Wendell Carter Jr. gets early 'learning experience' against Embiid, Sixers

Wendell Carter Jr. gets early 'learning experience' against Embiid, Sixers

PHILADELPHIA – Picture yourself at 19 years old.

Maybe you were in college. Maybe you hit the job market early.

What you likely weren’t doing was guarding one the NBA’s best centers in your first professional game.

That was the task charged to Wendell Carter Jr. in the Bulls’ 127-108 loss to the 76ers in the season opener at the Wells Fargo Center Thursday.

Carter Jr. was the seventh overall pick in the NBA draft after just one season at Duke. He earned the start in his NBA debut after an impressive preseason, but nothing could’ve prepared him for going up against Philadelphia’s Joel Embiid.

“Oh yeah, for sure,” Carter Jr. said when asked if Embiid was as impressive as he thought he’d be. “He’s a phenomenal player. He’s one of, or the best, big man in the league. Very skilled, very poised. He knows his spots on the court.

“I didn’t go out there with my best effort. It’s just a learning experience for me.”

Carter Jr. had eight points, three rebounds, three assists and a block in 20 minutes. He also picked up four fouls, which the rookie attributed to the physicality and craftiness of Embiid.

But he did flash the impressive and varied skill set that made him a high pick and such a coveted prospect. He was also able to garner the praise of the Bulls’ veterans.

“Even though Wendell got in foul trouble he was still playing (Embiid) solid,” Zach LaVine, who scored a team-high 30 points, said. “That’s a tough first game right there. But he didn’t lack for confidence. Made him take some tough shots, but he’s going to make them. He’s that type of player.”

To his credit, Carter Jr. was candid about his performance. He admitted that his emotions ran the gamut from nervous to excited to happy.

In a season that will have its ups and downs as the young Bulls develop and learn, there will likely be more games like this against other elite NBA competition. It’ll be how Carter Jr. responds that will define his career.

“It’s the first game so I don’t want to put too much on myself,” Carter Jr. said. “It would be different if it was like the 50th game or 60th game. It’s the first game. We’re just going to move on from it. We’ve got our home opener on Saturday (vs. the Pistons). That’s where my mind is right now.”

See, he’s learning already.

Could Ryan Arcidiacono be in line for more minutes?

Could Ryan Arcidiacono be in line for more minutes?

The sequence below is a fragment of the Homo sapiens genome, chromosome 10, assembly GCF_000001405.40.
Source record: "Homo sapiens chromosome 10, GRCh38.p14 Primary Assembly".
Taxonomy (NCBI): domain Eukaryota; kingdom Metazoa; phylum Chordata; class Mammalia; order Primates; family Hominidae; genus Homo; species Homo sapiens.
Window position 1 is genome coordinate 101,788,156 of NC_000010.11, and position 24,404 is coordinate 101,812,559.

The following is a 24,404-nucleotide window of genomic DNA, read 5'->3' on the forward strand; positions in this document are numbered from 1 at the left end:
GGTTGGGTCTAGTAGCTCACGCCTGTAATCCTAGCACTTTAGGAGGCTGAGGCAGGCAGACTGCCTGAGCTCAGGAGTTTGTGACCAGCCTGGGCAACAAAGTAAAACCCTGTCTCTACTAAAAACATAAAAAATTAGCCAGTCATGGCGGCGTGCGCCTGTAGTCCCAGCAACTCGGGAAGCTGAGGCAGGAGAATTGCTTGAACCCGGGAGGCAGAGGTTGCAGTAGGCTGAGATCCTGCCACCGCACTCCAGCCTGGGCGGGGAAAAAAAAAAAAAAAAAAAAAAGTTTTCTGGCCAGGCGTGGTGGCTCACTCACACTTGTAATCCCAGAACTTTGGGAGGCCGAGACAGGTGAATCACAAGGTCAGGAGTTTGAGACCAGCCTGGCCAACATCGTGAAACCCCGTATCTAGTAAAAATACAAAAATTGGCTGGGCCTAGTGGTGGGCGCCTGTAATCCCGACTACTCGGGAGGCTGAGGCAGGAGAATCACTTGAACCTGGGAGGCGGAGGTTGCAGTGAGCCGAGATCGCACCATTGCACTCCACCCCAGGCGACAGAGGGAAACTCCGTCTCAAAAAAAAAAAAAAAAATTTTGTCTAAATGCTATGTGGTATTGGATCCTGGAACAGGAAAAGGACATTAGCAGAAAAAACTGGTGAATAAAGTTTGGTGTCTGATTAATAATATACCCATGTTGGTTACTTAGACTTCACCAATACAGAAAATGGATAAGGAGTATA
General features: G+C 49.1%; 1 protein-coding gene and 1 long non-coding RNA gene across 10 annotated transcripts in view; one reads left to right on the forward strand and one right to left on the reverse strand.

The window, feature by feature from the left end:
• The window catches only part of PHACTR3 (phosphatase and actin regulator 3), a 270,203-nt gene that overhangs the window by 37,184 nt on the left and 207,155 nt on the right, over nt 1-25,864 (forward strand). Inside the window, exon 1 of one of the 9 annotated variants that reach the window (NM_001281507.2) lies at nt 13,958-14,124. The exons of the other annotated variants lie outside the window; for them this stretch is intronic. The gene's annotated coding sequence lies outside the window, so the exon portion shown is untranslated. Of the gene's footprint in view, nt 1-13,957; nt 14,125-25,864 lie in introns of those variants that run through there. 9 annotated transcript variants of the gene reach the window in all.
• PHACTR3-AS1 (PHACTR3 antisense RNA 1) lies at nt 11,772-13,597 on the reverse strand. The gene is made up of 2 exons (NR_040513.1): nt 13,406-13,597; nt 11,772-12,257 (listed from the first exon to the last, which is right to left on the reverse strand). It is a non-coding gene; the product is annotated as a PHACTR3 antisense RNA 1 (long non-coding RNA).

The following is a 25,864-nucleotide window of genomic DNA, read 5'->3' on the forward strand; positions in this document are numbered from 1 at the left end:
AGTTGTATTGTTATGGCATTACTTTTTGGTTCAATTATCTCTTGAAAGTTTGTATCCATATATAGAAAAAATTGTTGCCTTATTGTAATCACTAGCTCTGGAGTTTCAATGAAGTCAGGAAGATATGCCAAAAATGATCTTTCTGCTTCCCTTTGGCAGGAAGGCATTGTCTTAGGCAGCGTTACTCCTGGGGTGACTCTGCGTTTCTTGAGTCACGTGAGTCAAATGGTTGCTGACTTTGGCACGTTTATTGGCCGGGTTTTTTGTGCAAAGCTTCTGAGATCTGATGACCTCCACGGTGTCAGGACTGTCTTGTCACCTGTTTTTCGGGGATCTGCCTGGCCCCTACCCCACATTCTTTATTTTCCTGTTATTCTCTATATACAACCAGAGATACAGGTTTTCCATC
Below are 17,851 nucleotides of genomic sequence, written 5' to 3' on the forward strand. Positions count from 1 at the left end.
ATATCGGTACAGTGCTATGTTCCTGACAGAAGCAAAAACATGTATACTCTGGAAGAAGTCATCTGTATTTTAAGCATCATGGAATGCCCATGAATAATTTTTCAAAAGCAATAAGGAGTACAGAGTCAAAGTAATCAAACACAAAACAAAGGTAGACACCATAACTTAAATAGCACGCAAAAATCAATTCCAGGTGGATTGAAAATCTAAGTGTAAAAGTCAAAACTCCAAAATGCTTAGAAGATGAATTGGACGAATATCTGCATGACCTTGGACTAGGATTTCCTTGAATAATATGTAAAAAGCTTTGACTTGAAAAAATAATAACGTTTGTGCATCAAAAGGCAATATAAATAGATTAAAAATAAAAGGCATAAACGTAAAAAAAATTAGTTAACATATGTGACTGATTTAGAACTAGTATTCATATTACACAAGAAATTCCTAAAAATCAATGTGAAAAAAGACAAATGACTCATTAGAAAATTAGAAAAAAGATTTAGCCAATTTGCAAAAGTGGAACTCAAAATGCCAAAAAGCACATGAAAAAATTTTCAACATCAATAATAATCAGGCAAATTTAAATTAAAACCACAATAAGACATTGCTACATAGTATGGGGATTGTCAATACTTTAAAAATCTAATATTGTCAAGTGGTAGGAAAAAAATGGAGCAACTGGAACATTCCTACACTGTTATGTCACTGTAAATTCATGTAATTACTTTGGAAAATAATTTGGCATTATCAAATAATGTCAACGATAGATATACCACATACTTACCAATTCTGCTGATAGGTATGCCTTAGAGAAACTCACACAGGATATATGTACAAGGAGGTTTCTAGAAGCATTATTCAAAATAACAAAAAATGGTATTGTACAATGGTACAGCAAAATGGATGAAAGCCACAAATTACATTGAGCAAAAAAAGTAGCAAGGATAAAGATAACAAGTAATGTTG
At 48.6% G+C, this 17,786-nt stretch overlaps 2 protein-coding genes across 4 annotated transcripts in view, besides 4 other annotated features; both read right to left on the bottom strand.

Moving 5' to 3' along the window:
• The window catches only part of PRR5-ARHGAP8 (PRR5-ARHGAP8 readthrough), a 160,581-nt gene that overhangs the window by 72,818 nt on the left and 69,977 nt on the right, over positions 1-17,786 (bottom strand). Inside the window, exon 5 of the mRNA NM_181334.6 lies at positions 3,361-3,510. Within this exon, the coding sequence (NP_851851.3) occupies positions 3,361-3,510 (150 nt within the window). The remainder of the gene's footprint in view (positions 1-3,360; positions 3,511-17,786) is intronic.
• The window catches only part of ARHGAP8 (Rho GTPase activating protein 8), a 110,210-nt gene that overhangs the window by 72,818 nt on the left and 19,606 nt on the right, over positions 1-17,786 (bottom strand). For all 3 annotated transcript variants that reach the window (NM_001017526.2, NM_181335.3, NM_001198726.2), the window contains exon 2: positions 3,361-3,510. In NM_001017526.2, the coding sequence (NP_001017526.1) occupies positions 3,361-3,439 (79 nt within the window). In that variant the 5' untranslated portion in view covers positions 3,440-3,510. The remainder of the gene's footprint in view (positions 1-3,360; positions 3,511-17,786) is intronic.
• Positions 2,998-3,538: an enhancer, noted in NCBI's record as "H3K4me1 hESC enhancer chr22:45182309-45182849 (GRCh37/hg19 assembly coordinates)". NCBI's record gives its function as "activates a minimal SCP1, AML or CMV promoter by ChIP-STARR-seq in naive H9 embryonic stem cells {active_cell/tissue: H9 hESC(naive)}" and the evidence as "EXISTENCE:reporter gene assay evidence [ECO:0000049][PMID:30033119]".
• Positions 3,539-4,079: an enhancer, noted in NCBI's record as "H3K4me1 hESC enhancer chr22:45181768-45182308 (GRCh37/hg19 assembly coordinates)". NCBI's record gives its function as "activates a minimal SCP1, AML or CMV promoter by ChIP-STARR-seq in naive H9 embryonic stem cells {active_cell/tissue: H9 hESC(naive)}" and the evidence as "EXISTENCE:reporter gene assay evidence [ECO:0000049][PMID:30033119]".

The Bulls backup point guard situation will be in dire straits all season, with no established veteran behind Kris Dunn. And although the front office has seemingly committed to Cameron Payne as the backup PG (for at least this season), Ryan Arcidiacono showed enough in the season opener to justify giving him meaningful plying time in the rotation. 

Here are the stat lines of Arcidiacono and Cameron Payne from the season opener in Philadelphia:

Arcidiacono: 8 points, 8 assists, 4 rebounds, 2-for-3 from the 3-point line

Payne:           0 points, 5 assists, 1 rebound, 0-for-1 from the 3-point line

With so many capable ball handlers and score-first players on the Bulls, point and assist totals aren’t as important as the rebounds and 3-point attempts. To provide the necessary space needed for driving lanes, there has to be openings in the defense caused by defenders sticking close to player they believe are a threat to shoot.

And that is where the problem lies with Payne.

Ryan Arcidiacono—while by no means a dominant scorer—showed a willingness to attack off of the pick-and-roll, even showing off an impressive ball-fake:


Payne, despite coming into the league with the reputation of a scorer, has yet to be aggressive enough to make teams think twice about leaving him wide-open on the perimeter. And he is not one to attack the basket with purpose, averaging less than half a free throw per game for his career. Payne's general lack of aggressiveness when on the floor is often times made worse by his occasional poor post entry passes that seem predetermined:

Even if the above play was designed to get the ball to LaVine in the mid-post, Payne chooses a terrible time to make the pass. When he starts the motion to give the ball to LaVine, Ben Simmons is positioned in front of LaVine to force a tougher pass, as rookie Landry Shamet gambles over the backside to get the steal.

Had Payne chose to swing the ball around the perimeter, or give it to Bobby Ports and then get it back, he could have created an opening for the LaVine pass.

Obviously, the Bulls 19-point loss can’t be blamed on solely on Payne, the terrible defense was a group effort, as was the sometimes questionable shot selection. But with the defense already appearing to be perhaps one of the league's worst units, Fred Hoiberg would be wise to put Arcidiacono in more.

Hoiberg is in a crucial year where he needs to show that he can be the head coach of this team when they finally become competitive.

And for Hoiberg to show that type of growth as a coach, he needs to set the tone that minutes are earned not given, something he has already started with his moving of Jabari Parker to the bench. Payne only received 22 minutes, compared to 28 minutes for Arcidiacono, and it is tough to see that changing if things continue on like they did on Thursday night.